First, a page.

Discipleship Resources

Below are new Young Life discipleship resources that can help both church and parachurch ministry leaders 1) focus and synthesize a discipleship framework, 2) generate conversations about discipleship and discipling, 3) self-reflect on their own life of discipleship, 4) envision ongoing spiritual growth in those they are discipling.

01_Deeper One Page Vertical 2.0
One-page summary of definitions, descriptions, and values.

02_Rooted in Christ 2.0
Visual metaphor of a disciple’s life.

03_Discipleship Garden and 04_Come and Go
Tools for ‘mapping’ the spiritual life and growth of those in their ministry.

05_Personal Discipleship Plan 2.0 and 06_Area Discipleship Plan
Tools for both personal and ministry discipleship goals and reflection.

00_Discipleship Tools Overview
One page summary of suggested ways to use new discipleship tools.

 

 

The Tree of Life: thoughts on discipleship and roots

 

treeGrow.gif

The Bible is a book of both concrete truth and creative metaphors. God is gentle and God is a rock. Jesus was born of the virgin Mary and Jesus is living water. Humans are selfish creatures and humans are branches. Yahweh is faithful and Yahweh is a shepherd. God is divine and God is a king. And metaphor within metaphor – God’s kingdom has arrived and it is a mustard seed.

As words, metaphors give shape to non-concrete realities. As images, metaphors invite us to see, discover, understand, and experience the embodied truth.

One of the most commonly mentioned things in the Bible is also one of its most powerful theological metaphors – trees. (Check out this article for more thoughts on trees in scripture.)

God’s expansive story begins with all kinds of beautiful trees, and also two very specific trees (Gen. 2:11). It ends with two healing trees of life flanking a river of living water (Rev. 22:1-2). Within the story, both God’s people and God himself are described as trees (Ps. 52:8, Hos. 14:8). Wisdom is a tree of life (Prov. 3:18). Isaiah tells trees to sing and clap their hands. Those who love, fear, and hope in Yahweh are trees planted by a riverbank (Ps. 1, Jer. 17). Those who love, trust, and follow Jesus are deeply rooted in him (Col. 2).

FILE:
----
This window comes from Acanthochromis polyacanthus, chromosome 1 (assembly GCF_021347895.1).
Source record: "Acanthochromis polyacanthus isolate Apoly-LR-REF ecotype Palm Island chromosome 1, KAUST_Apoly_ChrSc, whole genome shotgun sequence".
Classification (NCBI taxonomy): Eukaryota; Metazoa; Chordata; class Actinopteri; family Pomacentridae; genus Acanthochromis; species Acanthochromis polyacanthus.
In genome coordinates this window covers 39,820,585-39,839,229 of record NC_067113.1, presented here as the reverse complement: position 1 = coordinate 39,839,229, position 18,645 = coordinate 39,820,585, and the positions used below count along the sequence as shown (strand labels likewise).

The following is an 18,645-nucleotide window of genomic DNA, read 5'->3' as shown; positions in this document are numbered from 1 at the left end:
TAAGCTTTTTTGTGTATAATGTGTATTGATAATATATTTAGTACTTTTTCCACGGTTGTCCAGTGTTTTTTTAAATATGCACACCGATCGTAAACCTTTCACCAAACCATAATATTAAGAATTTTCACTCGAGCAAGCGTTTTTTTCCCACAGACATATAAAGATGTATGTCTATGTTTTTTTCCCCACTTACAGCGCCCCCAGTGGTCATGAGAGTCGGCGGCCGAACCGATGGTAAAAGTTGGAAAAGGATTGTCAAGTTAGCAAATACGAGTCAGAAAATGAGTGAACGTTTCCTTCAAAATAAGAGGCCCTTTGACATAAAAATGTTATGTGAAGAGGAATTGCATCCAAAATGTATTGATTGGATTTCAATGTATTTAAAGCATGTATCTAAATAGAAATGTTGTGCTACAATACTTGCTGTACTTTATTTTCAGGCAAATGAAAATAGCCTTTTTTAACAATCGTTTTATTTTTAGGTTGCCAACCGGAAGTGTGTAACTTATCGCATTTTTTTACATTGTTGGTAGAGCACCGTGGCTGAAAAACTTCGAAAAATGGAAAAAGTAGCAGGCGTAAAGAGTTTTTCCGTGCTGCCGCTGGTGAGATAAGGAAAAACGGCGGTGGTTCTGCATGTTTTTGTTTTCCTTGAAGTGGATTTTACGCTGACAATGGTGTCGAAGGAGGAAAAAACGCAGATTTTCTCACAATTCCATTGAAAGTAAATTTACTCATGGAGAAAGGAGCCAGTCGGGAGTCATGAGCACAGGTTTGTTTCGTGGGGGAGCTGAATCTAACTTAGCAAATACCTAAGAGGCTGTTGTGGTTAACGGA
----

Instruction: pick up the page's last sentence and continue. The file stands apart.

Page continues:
Deep roots, strong trunks, healthy branches, flourishing fruit, and sometimes beautiful flowers are concrete earthly realities that reflect profound spiritual truth.

Discipleship can be visualized in countless helpful ways: four chairs, a wheel, a directional triangle, a roadmap, and more.

In my new discipleship job with Young Life, I recently worked with some people to create a visual metaphor of discipleship intended to foster deep dialogue and encourage focused intentionality.

YL Rooted in Christ

(Downloadable PDF: Rooted in Christ 2.0)

The image can guide every follower of Jesus as we:

  • carefully contemplate what it means to follow Jesus in both general and specific ways
  • honestly reflect on our own personal lives of discipleship
  • prayerfully consider our discipleship hopes and desires for those in our ministries, our families, our small groups, and any other community of believers.

Here are some reflection questions and dialogue prompts to get you started:

  • How do the three main tree elements relate and work together?
    • roots – which are “time in scripture, time in prayer,” etc.
    • trunk – which is a strong core of love, trust, etc.;
    • branches – which are expressions or displays of specific behaviors and attitudes repeatedly highlighted throughout scripture
  • In your current season of life, how do engage in, experience, or express each of the different elements in the tree?
  • What specific areas (within trunk, core, branches) of your personal discipleship are most in need of attention, guidance, or challenge?
  • How can you lean into those things intentionally and purposefully?
  • What specific areas of your personal discipleship (within trunk, core, branches) do you naturally embrace and dig into? Why? What does that look like?
  • For those involved in Young Life or youth ministry, think about your specific ministry focus (WyldLife, Young Life, YoungLives, Young Life Capernaum, Young Life College) and your specific ministry context (community size, location, primary culture, specific sub-cultures, socio-economics, etc.). Based on those realities, what are your hopes and desires for your students’ growing life of discipleship? For example, what do you hope “time in scripture” will begin to look like for those in your small group of teen moms? Or how do you hope your 7th grade WyldLife Campaigner guys will begin to display “faithful witness”? And so on.
  • How will you intentionally disciple your students with these things in mind?

(A version of this article originally appeared here.)